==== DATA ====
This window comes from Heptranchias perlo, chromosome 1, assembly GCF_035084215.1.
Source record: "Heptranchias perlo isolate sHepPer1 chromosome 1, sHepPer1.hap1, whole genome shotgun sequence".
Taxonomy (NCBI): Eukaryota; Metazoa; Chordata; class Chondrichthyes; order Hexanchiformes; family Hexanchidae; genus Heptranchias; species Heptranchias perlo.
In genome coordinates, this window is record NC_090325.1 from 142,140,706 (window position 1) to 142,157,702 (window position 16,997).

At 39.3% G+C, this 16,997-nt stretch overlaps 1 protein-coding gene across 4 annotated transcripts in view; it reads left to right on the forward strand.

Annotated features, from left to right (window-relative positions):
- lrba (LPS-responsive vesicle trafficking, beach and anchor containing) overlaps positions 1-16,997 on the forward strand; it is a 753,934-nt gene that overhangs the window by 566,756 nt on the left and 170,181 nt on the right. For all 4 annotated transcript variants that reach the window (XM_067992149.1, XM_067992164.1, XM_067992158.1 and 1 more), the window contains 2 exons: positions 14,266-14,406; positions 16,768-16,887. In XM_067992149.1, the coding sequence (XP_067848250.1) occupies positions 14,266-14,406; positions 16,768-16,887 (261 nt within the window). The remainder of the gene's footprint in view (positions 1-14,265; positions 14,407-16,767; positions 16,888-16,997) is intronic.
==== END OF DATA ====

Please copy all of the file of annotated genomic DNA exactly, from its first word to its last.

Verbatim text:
This window comes from Heptranchias perlo, chromosome 1, assembly GCF_035084215.1.
Source record: "Heptranchias perlo isolate sHepPer1 chromosome 1, sHepPer1.hap1, whole genome shotgun sequence".
Taxonomy (NCBI): Eukaryota; Metazoa; Chordata; class Chondrichthyes; order Hexanchiformes; family Hexanchidae; genus Heptranchias; species Heptranchias perlo.
In genome coordinates, this window is record NC_090325.1 from 142,140,706 (window position 1) to 142,157,702 (window position 16,997).

At 39.3% G+C, this 16,997-nt stretch overlaps 1 protein-coding gene across 4 annotated transcripts in view; it reads left to right on the forward strand.

Annotated features, from left to right (window-relative positions):
- lrba (LPS-responsive vesicle trafficking, beach and anchor containing) overlaps positions 1-16,997 on the forward strand; it is a 753,934-nt gene that overhangs the window by 566,756 nt on the left and 170,181 nt on the right. For all 4 annotated transcript variants that reach the window (XM_067992149.1, XM_067992164.1, XM_067992158.1 and 1 more), the window contains 2 exons: positions 14,266-14,406; positions 16,768-16,887. In XM_067992149.1, the coding sequence (XP_067848250.1) occupies positions 14,266-14,406; positions 16,768-16,887 (261 nt within the window). The remainder of the gene's footprint in view (positions 1-14,265; positions 14,407-16,767; positions 16,888-16,997) is intronic.